CLARK v. NEW YORK CITY HOUSING AUTHORITY

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Supreme Court, Appellate Division, First Department, New York.

Russell C. CLARK, Jr., Plaintiff-Appellant, v. NEW YORK CITY HOUSING AUTHORITY, et al., Defendants-Respondents.

Decided: May 25, 2004

MAZZARELLI, J.P., SAXE, FRIEDMAN, MARLOW, GONZALEZ, JJ. Fraiden & Palen, Esqs., Bronx (Norman Fraiden of counsel), for appellant. Cullen and Dykman Bleakley Platt LLP, Brooklyn (Joseph Miller of counsel), for NYCHA, respondent. Gottlieb Siegel & Schwartz, LLP, Bronx (Stuart D. Schwartz of counsel), for Start Elevator, Inc., respondent.

Order, Supreme Court, Bronx County (Stanley Green, J.), entered February 5, 2003, which granted defendants' motion and cross motion for summary judgment dismissing the complaint, unanimously affirmed, without costs.

We affirm the grant of summary judgment dismissing the complaint on the ground that the record establishes that neither defendant received actual or constructive notice of the elevator door malfunction that led to plaintiff's injury.   With regard to defendant elevator maintenance contractor (Start), the deposition testimony of Start's employee establishes that Start, whose contract to maintain the subject elevator began only one day prior to the accident, did not receive notice of the subject defect before the accident occurred, and the record contains no evidence to the contrary.   With regard to defendant New York City Housing Authority (NYCHA), the evidence submitted by NYCHA was, contrary to the motion court's view, sufficient to establish that NYCHA had neither actual nor constructive notice of the door malfunction prior to the accident (see De Sanctis v. Montgomery Elevator Co., 304 A.D.2d 936, 936-937, 758 N.Y.S.2d 419;  Tashjian v. Strong & Assocs., 225 A.D.2d 907, 908-909, 639 N.Y.S.2d 507).   While plaintiff and his father allege that prior complaints were made to NYCHA personnel concerning the malfunctioning doors, such allegations are too conclusory to raise a triable issue of fact (see Carlos v. New Rochelle Mun. Hous. Auth., 262 A.D.2d 515, 516, 692 N.Y.S.2d 428).   Finally, the affidavit of plaintiff's elevator repair expert failed to raise a triable issue as to whether the repairs that were made to the elevator a few days prior to the accident were related to the malfunction that caused plaintiff's injuries (see Nivens v. New York City Hous. Auth., 246 A.D.2d 520, 521, 667 N.Y.S.2d 415, lv. denied 92 N.Y.2d 805, 677 N.Y.S.2d 780, 700 N.E.2d 319).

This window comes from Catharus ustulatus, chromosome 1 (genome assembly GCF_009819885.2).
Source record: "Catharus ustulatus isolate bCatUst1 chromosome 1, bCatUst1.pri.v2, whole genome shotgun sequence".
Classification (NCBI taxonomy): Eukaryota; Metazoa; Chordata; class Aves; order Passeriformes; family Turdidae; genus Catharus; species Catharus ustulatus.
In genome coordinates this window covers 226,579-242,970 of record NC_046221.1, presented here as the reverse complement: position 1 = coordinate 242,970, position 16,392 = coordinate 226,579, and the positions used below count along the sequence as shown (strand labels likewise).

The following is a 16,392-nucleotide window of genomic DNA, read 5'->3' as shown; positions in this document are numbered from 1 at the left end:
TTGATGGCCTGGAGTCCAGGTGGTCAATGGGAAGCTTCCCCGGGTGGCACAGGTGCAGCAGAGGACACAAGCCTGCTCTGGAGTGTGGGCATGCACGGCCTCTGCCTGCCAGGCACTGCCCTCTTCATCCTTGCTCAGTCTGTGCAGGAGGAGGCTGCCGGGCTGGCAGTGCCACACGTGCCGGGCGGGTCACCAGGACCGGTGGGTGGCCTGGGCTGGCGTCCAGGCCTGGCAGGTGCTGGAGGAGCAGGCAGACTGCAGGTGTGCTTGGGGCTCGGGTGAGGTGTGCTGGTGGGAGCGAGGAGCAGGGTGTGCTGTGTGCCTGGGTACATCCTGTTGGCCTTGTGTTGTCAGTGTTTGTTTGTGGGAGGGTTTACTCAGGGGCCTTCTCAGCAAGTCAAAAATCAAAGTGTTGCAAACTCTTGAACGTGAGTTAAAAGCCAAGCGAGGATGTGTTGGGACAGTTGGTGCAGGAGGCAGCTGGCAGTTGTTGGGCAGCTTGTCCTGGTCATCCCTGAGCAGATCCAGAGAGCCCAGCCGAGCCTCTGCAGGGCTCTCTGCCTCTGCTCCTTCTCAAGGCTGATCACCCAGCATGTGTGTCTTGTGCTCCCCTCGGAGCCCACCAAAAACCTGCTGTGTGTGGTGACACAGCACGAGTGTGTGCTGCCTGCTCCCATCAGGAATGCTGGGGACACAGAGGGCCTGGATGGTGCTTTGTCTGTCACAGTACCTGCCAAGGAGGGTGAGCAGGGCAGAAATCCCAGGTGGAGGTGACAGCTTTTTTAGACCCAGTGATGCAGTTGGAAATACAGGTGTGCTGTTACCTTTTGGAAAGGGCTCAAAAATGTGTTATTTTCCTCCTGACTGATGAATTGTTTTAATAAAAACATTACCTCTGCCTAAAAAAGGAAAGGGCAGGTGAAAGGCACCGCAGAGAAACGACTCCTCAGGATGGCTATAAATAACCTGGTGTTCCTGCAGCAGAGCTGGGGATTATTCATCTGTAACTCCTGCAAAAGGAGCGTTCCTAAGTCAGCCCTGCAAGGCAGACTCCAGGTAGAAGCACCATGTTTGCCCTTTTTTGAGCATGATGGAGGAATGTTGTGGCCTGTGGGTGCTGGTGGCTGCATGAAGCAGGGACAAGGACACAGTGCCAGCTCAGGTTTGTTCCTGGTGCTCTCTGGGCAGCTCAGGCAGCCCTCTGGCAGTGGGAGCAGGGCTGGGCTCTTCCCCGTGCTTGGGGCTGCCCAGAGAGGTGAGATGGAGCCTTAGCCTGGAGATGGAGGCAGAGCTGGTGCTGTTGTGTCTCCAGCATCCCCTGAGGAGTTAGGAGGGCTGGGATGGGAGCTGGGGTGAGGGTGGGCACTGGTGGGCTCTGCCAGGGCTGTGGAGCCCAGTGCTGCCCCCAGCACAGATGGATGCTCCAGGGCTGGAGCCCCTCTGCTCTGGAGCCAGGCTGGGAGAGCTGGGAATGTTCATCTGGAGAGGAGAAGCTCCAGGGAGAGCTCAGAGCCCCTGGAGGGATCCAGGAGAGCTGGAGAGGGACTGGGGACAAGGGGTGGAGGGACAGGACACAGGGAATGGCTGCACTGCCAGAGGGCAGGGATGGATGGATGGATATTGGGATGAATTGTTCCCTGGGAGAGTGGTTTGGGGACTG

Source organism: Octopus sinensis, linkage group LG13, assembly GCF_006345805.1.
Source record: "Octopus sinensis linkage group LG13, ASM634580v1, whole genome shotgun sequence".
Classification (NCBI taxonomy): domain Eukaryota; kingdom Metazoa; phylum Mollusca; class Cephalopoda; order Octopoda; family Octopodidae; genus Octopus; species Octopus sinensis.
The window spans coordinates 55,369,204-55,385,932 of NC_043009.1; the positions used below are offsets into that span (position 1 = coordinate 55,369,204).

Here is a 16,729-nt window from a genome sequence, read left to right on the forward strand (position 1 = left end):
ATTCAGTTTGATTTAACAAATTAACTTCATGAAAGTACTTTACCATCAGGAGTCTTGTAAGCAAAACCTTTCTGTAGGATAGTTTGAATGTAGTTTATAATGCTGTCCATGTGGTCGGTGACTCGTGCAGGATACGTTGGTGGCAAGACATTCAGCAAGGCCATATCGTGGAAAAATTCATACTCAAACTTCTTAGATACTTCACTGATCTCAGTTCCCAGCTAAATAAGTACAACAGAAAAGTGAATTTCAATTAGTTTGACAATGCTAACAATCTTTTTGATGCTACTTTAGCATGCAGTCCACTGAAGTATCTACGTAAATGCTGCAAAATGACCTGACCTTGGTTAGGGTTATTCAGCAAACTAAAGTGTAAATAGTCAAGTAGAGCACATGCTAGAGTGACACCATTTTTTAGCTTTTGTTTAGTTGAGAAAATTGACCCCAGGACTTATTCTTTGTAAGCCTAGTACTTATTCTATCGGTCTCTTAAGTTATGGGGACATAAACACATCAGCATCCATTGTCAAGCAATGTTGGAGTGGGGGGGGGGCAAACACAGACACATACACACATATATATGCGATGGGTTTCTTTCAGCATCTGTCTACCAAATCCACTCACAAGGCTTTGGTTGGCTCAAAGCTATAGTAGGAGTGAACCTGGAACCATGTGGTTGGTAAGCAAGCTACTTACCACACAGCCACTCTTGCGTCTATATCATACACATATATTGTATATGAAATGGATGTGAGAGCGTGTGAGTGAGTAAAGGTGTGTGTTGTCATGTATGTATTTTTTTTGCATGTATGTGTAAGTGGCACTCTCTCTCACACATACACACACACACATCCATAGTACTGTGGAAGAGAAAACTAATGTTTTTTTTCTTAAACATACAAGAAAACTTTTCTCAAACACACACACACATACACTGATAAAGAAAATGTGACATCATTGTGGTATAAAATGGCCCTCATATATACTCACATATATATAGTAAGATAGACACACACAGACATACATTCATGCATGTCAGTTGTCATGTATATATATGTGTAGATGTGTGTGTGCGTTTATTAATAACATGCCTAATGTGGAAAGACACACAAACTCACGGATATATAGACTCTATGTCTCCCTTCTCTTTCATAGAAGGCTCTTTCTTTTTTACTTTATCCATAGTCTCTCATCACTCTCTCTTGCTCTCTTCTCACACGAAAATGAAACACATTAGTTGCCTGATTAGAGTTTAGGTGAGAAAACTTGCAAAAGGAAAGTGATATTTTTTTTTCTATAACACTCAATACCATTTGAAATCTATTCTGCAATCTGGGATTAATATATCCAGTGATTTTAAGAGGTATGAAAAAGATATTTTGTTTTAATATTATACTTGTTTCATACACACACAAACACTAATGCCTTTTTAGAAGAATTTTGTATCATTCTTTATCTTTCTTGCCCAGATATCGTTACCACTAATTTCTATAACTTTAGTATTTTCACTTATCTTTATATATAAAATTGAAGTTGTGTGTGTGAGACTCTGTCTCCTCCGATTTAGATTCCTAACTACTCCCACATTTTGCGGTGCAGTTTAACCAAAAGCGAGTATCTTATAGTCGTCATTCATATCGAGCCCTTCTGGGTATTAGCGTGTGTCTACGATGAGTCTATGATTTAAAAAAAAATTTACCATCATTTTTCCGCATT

In view of the foregoing, we need not reach plaintiff's remaining arguments.